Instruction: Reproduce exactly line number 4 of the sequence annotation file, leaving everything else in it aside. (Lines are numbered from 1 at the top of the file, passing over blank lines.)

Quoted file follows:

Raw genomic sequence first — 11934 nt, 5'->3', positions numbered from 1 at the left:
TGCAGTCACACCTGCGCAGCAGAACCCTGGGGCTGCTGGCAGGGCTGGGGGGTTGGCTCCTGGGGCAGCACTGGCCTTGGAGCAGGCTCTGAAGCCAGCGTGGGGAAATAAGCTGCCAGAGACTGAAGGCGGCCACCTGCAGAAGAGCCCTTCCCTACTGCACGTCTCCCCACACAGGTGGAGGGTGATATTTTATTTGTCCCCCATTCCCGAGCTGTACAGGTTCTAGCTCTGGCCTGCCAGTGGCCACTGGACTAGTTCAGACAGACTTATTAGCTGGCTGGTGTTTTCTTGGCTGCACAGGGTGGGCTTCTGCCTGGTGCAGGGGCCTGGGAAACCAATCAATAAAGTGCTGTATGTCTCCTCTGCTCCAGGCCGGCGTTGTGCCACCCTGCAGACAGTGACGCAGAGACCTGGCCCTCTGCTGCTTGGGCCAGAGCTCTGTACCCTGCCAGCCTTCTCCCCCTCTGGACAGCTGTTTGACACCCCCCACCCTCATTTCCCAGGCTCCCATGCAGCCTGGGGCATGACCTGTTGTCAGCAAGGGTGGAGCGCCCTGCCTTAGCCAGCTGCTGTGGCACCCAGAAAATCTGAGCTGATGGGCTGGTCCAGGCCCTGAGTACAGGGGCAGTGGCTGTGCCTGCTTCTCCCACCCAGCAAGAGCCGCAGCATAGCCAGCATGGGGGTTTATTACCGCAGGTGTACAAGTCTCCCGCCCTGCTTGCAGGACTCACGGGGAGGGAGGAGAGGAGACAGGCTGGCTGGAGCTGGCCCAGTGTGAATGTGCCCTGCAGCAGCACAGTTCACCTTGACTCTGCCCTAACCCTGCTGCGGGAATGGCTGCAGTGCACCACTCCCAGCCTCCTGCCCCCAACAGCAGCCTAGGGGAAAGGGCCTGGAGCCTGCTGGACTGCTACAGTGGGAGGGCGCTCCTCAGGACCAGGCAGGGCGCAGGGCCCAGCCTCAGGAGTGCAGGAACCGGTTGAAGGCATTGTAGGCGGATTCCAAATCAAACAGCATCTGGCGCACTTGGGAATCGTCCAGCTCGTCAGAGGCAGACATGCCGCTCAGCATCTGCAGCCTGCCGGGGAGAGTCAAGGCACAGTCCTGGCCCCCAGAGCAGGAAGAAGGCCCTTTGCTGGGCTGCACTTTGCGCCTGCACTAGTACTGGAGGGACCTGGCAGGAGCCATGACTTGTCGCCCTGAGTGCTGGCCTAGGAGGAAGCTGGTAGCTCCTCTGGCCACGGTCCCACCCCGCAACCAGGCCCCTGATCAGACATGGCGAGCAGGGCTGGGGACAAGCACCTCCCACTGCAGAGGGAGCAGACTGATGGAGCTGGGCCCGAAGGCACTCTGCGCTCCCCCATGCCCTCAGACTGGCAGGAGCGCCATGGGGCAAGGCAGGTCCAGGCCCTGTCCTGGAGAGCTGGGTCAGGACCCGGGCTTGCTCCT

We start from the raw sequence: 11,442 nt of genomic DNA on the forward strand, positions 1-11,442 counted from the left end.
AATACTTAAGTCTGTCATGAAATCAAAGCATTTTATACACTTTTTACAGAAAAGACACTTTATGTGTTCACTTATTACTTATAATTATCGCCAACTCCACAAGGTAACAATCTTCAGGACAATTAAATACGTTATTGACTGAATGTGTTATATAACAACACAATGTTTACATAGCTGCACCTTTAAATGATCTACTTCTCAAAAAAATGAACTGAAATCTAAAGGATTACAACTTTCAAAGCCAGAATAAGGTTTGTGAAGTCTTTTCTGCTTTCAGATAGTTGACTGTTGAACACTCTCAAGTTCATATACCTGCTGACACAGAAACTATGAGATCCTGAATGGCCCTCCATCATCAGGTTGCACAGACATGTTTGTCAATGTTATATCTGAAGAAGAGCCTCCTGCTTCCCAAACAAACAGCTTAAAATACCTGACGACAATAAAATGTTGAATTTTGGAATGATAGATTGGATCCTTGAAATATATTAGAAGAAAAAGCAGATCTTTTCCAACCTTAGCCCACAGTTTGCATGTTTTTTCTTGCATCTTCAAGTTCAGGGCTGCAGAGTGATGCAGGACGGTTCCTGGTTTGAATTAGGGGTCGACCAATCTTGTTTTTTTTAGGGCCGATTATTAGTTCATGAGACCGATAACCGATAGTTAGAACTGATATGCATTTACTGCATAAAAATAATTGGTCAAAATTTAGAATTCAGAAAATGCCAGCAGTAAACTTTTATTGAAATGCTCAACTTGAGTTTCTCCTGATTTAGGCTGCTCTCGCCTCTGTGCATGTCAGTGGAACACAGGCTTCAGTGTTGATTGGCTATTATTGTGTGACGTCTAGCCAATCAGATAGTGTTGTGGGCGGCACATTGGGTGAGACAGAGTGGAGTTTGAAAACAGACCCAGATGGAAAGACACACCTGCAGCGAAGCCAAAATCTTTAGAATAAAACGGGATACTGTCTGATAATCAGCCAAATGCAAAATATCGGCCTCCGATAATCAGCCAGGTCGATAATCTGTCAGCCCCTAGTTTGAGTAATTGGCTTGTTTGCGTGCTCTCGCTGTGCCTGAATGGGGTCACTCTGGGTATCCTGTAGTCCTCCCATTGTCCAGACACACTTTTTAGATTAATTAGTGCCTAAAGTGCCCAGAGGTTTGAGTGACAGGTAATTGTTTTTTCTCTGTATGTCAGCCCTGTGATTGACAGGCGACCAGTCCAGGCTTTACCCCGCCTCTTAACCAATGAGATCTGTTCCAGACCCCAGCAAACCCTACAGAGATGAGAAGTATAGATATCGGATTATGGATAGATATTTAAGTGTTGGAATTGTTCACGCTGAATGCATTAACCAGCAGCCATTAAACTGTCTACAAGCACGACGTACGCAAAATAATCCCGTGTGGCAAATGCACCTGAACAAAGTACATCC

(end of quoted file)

AATACTTAAGTCTGTCATGAAATCAAAGCATTTTATACACTTTTTACAGAAAAGACACTTTATGTGTTCACTTATTACTTATAATTATCGCCAACTCCACAAGGTAACAATCTTCAGGACAATTAAATACGTTATTGACTGAATGTGTTATATAACAACACAATGTTTACATAGCTGCACCTTTAAATGATCTACTTCTCAAAAAAATGAACTGAAATCTAAAGGATTACAACTTTCAAAGCCAGAATAAGGTTTGTGAAGTCTTTTCTGCTTTCAGATAGTTGACTGTTGAACACTCTCAAGTTCATATACCTGCTGACACAGAAACTATGAGATCCTGAATGGCCCTCCATCATCAGGTTGCACAGACATGTTTGTCAATGTTATATCTGAAGAAGAGCCTCCTGCTTCCCAAACAAACAGCTTAAAATACCTGACGACAATAAAATGTTGAATTTTGGAATGATAGATTGGATCCTTGAAATATATTAGAAGAAAAAGCAGATCTTTTCCAACCTTAGCCCACAGTTTGCATGTTTTTTCTTGCATCTTCAAGTTCAGGGCTGCAGAGTGATGCAGGACGGTTCCTGGTTTGAATTAGGGGTCGACCAATCTTGTTTTTTTTAGGGCCGATTATTAGTTCATGAGACCGATAACCGATAGTTAGAACTGATATGCATTTACTGCATAAAAATAATTGGTCAAAATTTAGAATTCAGAAAATGCCAGCAGTAAACTTTTATTGAAATGCTCAACTTGAGTTTCTCCTGATTTAGGCTGCTCTCGCCTCTGTGCATGTCAGTGGAACACAGGCTTCAGTGTTGATTGGCTATTATTGTGTGACGTCTAGCCAATCAGATAGTGTTGTGGGCGGCACATTGGGTGAGACAGAGTGGAGTTTGAAAACAGACCCAGATGGAAAGACACACCTGCAGCGAAGCCAAAATCTTTAGAATAAAACGGGATACTGTCTGATAATCAGCCAAATGCAAAATATCGGCCTCCGATAATCAGCCAGGTCGATAATCTGTCAGCCCCTAGTTTGAGTAATTGGCTTGTTTGCGTGCTCTCGCTGTGCCTGAATGGGGTCACTCTGGGTATCCTGTAGTCCTCCCATTGTCCAGACACACTTTTTAGATTAATTAGTGCCTAAAGTGCCCAGAGGTTTGAGTGACAGGTAATTGTTTTTTCTCTGTATGTCAGCCCTGTGATTGACAGGCGACCAGTCCAGGCTTTACCCCGCCTCTTAACCAATGAGATCTGTTCCAGACCCCAGCAAACCCTACAGAGATGAGAAGTATAGATATCGGATTATGGATAGATATTTAAGTGTTGGAATTGTTCACGCTGAATGCATTAACCAGCAGCCATTAAACTGTCTACAAGCACGACGTACGCAAAATAATCCCGTGTGGCAAATGCACCTGAACAAAGTACATCC